Business owners who voluntarily financed Colombia’s illegal armed groups like the far-left FARC and the far-right AUC face criminal charges in a post-conflict tribunal. Extortion victims will not be charged, the government assured amid unrest among the business community.
During the Colombian state’s 52 years of armed conflict with leftist guerrillas, thousands of Colombian businesses and businessmen were extorted by either the guerrillas or their adversaries, far-right paramilitary groups.
These paramilitary groups emerged in the 1980s as self-defense groups to defend the private property of large landowners from groups like the FARC and ELN, who were increasingly extorting and kidnapping wealthy Colombians.
However, thousands of businesses and paramilitary groups went further and began a political extermination campaign of the country’s left, killing labor leaders, leftist thought leaders and human rights workers.
The AUC, the largest paramilitary group in recent Colombian history, demobilized between 2003 and 2006, after which the ties between the country’s political and business elite and the designated terrorist group became clear.
While dozens of congressmen have since been sent to jail in what has been called the “parapolitics”scandal, foreign and Colombian businesses who supported the AUC have allegedly been largely left unpunished.
However, the “paraeconomy” scandal involves major foreign companies like Chiquita Brands and Drummond, and Colombian companies like Ecopetrol, Cementos Argos and Postobon.
It also involves powerful individual businessman. The brother of former President Alvaro Uribe, for example, is in jail awaiting trial for forming a paramilitary group.
According to demobilized AUC leaders and victim organizations, the businessmen and companies used the paramilitaries either to get rid of labor organizers or displace small farmers to usurp their land.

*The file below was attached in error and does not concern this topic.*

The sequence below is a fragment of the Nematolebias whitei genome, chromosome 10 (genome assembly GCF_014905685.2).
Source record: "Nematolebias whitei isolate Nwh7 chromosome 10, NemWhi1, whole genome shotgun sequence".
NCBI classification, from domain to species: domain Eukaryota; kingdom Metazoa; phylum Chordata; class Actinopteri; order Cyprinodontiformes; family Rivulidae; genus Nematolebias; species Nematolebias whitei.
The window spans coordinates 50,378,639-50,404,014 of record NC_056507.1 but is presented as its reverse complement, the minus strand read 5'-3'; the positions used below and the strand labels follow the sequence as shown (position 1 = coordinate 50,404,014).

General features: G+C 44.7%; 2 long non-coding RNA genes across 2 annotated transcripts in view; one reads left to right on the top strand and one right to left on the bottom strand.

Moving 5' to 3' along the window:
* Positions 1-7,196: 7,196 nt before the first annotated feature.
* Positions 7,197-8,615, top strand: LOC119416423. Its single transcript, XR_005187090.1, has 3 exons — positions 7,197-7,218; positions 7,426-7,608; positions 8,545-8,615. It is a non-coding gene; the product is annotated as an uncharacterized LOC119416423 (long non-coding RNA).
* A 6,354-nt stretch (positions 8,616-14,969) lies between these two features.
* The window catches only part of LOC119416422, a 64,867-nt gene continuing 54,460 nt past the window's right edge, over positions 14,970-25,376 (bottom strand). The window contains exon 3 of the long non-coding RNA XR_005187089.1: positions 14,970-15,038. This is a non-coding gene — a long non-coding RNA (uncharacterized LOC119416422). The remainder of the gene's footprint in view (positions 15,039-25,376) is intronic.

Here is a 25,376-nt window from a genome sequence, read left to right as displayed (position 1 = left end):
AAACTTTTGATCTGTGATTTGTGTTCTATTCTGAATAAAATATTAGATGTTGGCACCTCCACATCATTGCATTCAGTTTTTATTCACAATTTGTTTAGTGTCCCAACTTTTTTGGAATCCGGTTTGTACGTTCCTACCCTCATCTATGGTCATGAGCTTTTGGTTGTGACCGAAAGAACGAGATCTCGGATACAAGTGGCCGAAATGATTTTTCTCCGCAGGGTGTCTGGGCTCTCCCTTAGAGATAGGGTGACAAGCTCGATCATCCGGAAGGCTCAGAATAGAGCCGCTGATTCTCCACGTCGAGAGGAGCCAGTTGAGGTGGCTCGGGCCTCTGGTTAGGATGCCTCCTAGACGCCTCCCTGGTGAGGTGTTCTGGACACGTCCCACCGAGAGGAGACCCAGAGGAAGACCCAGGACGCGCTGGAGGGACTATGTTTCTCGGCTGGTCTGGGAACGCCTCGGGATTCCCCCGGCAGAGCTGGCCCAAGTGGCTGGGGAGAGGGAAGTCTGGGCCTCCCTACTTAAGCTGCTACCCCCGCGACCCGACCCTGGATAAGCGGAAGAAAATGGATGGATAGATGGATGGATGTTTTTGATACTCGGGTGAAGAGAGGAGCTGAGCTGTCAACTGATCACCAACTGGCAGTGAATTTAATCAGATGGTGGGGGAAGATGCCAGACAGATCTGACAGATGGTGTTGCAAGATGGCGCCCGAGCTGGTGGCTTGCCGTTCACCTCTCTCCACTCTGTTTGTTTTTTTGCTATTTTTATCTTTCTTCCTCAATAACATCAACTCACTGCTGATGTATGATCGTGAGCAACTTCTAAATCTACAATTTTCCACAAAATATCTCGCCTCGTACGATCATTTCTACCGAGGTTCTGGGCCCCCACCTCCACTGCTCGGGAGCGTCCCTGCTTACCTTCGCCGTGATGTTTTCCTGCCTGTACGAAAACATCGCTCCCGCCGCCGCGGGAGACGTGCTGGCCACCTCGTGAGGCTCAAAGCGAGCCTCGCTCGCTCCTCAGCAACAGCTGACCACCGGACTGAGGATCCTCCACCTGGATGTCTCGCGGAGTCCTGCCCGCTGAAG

In total, some 13,000 people could face war crime charges for supporting a designated terrorist group before a transitional justice tribunal in the event the administration with President Juan Manuel Santos.
The possible legal actions against businesses have upset Colombia’s business community, many of whose members did pay groups like the FARC or the AUC, but because they were extorted.
These business owners were often given the chance to either pay or face the often fatal consequences.
To soothe the tension, Santos spoke at a meeting of business association ANDI last Thursday to secure all business whose payments were extortioner that they will not be subject in a criminal investigation.
According to the president, the transitional justice agreement “should give tremendous tranquility to 99.9% of businessmen because I am certain that 99.9% of businessmen in one way or the other were extorted.”
Santos said that only in cases where war crimes were committed as the consequence of voluntary payments made to illegal armed groups, businessmen would face war crime charges.
According to the transitional justice deal that’s part of a pending peace deal with the FARC, convicted businessmen and other war criminals who fully cooperate with the post-conflict transitional justice system will be allowed to stay out of prison.
Those who only partially cooperate or refuse any cooperation could face prison sentences up to 20 years.
The peace deal that includes the transitional justice element will first have to be ratified by the Colombian people in a fiercely contested plebiscite.